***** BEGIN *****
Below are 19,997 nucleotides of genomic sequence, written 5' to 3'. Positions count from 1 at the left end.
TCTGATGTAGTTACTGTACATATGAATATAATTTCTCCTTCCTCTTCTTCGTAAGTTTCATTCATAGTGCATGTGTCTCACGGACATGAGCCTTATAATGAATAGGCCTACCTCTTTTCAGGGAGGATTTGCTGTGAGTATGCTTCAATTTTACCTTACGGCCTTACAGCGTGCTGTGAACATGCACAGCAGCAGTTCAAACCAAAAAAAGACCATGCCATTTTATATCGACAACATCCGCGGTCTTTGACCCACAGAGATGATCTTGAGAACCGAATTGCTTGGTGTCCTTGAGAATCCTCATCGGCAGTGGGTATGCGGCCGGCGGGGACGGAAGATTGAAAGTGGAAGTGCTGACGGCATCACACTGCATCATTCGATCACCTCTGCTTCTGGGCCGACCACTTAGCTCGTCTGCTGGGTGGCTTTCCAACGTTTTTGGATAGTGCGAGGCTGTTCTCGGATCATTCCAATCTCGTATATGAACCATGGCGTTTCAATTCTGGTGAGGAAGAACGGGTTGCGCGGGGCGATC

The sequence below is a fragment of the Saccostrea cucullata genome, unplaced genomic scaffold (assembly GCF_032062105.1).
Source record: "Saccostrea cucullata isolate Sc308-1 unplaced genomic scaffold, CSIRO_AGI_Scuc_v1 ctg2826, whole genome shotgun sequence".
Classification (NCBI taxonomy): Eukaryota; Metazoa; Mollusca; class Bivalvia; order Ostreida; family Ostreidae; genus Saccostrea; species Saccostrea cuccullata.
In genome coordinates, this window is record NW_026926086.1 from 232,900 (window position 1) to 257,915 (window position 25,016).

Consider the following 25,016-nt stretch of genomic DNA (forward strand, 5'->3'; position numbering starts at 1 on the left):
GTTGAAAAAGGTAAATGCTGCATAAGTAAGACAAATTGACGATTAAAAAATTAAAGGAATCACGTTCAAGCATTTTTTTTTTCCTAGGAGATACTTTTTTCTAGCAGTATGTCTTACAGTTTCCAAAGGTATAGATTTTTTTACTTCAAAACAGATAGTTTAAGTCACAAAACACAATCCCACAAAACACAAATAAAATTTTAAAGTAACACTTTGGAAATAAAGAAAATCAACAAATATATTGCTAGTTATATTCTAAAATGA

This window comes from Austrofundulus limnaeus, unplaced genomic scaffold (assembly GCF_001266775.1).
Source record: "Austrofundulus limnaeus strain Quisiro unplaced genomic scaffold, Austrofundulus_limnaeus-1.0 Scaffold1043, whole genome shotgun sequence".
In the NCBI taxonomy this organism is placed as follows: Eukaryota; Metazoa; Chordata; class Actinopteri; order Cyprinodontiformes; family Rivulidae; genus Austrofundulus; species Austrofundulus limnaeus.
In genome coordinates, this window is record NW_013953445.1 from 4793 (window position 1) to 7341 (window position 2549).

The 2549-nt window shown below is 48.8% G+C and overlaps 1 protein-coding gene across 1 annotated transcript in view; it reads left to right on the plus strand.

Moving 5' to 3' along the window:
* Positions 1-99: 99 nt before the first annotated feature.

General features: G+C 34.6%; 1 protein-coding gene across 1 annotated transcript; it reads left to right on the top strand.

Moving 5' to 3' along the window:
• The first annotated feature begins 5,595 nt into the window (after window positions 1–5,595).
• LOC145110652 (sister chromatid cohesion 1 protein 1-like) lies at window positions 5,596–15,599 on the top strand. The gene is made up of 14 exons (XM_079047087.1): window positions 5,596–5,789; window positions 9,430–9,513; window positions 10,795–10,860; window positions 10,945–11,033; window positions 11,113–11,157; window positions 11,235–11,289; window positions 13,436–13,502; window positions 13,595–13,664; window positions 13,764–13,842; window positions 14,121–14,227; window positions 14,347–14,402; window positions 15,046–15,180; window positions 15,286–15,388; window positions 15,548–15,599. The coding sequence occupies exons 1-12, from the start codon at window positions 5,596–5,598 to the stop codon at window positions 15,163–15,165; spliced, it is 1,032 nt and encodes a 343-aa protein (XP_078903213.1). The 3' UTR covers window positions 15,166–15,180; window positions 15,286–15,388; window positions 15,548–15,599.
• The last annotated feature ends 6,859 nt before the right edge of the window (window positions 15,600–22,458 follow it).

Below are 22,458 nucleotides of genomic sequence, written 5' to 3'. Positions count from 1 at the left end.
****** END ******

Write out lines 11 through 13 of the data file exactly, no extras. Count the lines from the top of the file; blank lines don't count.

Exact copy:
In the NCBI taxonomy this organism is placed as follows: Eukaryota; Metazoa; Chordata; class Actinopteri; order Cyprinodontiformes; family Rivulidae; genus Austrofundulus; species Austrofundulus limnaeus.
In genome coordinates, this window is record NW_013953445.1 from 4793 (window position 1) to 7341 (window position 2549).

The 2549-nt window shown below is 48.8% G+C and overlaps 1 protein-coding gene across 1 annotated transcript in view; it reads left to right on the plus strand.